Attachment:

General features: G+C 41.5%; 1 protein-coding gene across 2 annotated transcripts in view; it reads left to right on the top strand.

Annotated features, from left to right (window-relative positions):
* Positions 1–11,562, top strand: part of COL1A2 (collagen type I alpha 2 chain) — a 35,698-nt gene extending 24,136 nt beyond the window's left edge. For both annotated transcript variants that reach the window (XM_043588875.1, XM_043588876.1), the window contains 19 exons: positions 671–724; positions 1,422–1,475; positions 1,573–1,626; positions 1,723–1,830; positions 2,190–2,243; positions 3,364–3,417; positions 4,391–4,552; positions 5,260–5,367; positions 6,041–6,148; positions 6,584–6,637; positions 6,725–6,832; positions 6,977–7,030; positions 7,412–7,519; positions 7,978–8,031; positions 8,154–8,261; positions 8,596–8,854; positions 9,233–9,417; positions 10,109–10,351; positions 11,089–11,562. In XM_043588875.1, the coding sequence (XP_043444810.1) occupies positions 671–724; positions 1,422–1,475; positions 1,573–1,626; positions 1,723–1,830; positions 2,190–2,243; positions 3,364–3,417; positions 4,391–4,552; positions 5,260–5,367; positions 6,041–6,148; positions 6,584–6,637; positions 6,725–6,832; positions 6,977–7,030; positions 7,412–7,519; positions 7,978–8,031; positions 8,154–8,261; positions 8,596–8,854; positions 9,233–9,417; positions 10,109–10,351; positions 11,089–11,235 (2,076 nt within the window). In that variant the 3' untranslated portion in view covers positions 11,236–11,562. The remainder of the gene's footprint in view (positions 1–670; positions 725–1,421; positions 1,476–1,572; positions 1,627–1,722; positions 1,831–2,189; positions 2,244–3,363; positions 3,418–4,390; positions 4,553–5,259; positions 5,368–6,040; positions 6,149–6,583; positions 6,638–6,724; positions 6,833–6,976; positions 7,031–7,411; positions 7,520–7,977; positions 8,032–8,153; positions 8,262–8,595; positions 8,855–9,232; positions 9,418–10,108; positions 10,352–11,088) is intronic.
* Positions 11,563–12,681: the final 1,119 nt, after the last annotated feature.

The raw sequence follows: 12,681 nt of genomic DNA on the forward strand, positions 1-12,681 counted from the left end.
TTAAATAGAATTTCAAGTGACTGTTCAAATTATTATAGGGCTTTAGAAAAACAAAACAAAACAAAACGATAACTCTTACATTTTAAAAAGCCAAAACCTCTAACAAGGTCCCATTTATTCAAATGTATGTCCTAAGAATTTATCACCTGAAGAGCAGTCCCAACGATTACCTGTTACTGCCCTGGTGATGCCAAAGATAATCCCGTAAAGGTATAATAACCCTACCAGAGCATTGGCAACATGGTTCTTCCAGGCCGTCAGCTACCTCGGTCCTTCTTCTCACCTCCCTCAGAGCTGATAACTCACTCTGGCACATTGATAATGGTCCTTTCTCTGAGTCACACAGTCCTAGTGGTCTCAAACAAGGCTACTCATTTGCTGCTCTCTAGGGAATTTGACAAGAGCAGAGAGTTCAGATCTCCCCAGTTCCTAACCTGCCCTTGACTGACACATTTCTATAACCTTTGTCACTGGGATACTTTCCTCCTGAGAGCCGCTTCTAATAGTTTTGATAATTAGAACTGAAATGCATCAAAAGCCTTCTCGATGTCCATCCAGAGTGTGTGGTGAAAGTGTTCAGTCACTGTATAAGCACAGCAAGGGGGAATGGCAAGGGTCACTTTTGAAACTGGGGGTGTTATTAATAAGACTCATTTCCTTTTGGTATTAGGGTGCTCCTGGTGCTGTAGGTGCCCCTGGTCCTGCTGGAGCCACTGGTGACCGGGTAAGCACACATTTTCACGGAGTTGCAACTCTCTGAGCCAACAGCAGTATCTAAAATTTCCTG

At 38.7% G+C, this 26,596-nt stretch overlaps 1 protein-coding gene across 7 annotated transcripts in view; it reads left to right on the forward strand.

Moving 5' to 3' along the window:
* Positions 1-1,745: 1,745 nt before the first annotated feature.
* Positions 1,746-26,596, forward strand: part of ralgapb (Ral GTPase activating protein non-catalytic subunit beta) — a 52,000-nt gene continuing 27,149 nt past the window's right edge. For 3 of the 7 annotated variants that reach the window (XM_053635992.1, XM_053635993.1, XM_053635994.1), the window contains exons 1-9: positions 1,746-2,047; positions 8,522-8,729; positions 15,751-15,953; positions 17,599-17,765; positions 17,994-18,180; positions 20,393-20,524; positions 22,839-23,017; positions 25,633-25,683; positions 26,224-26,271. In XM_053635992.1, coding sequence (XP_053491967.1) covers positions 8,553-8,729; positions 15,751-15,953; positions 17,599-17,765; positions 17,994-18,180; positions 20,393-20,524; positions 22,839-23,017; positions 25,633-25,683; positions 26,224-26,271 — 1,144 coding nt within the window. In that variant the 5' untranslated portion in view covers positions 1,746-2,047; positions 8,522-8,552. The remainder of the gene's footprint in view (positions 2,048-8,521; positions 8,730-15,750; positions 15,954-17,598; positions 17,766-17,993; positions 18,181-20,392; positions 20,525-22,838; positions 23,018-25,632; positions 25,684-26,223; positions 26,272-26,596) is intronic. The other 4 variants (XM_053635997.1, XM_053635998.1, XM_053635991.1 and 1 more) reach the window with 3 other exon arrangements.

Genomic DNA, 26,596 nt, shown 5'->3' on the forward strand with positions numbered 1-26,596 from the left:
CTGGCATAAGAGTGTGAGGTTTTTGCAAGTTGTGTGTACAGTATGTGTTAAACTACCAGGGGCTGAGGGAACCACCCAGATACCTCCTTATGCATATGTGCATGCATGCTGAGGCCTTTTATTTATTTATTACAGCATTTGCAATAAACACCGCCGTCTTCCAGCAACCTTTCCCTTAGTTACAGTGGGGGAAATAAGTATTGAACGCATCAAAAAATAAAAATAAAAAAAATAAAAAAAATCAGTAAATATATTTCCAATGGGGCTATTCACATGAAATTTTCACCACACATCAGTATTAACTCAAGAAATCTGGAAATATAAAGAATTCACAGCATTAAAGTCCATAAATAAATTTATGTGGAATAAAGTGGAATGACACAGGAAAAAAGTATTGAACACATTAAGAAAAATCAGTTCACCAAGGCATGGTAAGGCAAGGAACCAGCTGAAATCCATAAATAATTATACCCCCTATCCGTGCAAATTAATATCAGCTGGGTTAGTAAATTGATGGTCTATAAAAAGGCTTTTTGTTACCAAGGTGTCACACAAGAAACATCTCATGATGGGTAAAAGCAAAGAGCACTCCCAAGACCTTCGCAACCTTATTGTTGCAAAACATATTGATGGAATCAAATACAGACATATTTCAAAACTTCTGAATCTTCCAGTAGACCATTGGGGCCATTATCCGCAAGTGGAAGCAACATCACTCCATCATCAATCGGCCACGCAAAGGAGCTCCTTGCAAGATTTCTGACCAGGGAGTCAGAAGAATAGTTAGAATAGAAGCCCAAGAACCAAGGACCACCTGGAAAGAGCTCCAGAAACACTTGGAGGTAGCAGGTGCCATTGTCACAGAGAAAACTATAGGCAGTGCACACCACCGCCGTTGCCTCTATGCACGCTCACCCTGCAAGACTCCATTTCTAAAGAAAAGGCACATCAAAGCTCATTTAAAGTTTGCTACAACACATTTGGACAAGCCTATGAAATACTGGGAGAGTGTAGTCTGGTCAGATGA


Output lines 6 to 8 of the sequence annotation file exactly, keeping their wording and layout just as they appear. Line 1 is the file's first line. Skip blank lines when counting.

TTAAATAGAATTTCAAGTGACTGTTCAAATTATTATAGGGCTTTAGAAAAACAAAACAAAACAAAACGATAACTCTTACATTTTAAAAAGCCAAAACCTCTAACAAGGTCCCATTTATTCAAATGTATGTCCTAAGAATTTATCACCTGAAGAGCAGTCCCAACGATTACCTGTTACTGCCCTGGTGATGCCAAAGATAATCCCGTAAAGGTATAATAACCCTACCAGAGCATTGGCAACATGGTTCTTCCAGGCCGTCAGCTACCTCGGTCCTTCTTCTCACCTCCCTCAGAGCTGATAACTCACTCTGGCACATTGATAATGGTCCTTTCTCTGAGTCACACAGTCCTAGTGGTCTCAAACAAGGCTACTCATTTGCTGCTCTCTAGGGAATTTGACAAGAGCAGAGAGTTCAGATCTCCCCAGTTCCTAACCTGCCCTTGACTGACACATTTCTATAACCTTTGTCACTGGGATACTTTCCTCCTGAGAGCCGCTTCTAATAGTTTTGATAATTAGAACTGAAATGCATCAAAAGCCTTCTCGATGTCCATCCAGAGTGTGTGGTGAAAGTGTTCAGTCACTGTATAAGCACAGCAAGGGGGAATGGCAAGGGTCACTTTTGAAACTGGGGGTGTTATTAATAAGACTCATTTCCTTTTGGTATTAGGGTGCTCCTGGTGCTGTAGGTGCCCCTGGTCCTGCTGGAGCCACTGGTGACCGGGTAAGCACACATTTTCACGGAGTTGCAACTCTCTGAGCCAACAGCAGTATCTAAAATTTCCTG

At 38.7% G+C, this 26,596-nt stretch overlaps 1 protein-coding gene across 7 annotated transcripts in view; it reads left to right on the forward strand.

Moving 5' to 3' along the window: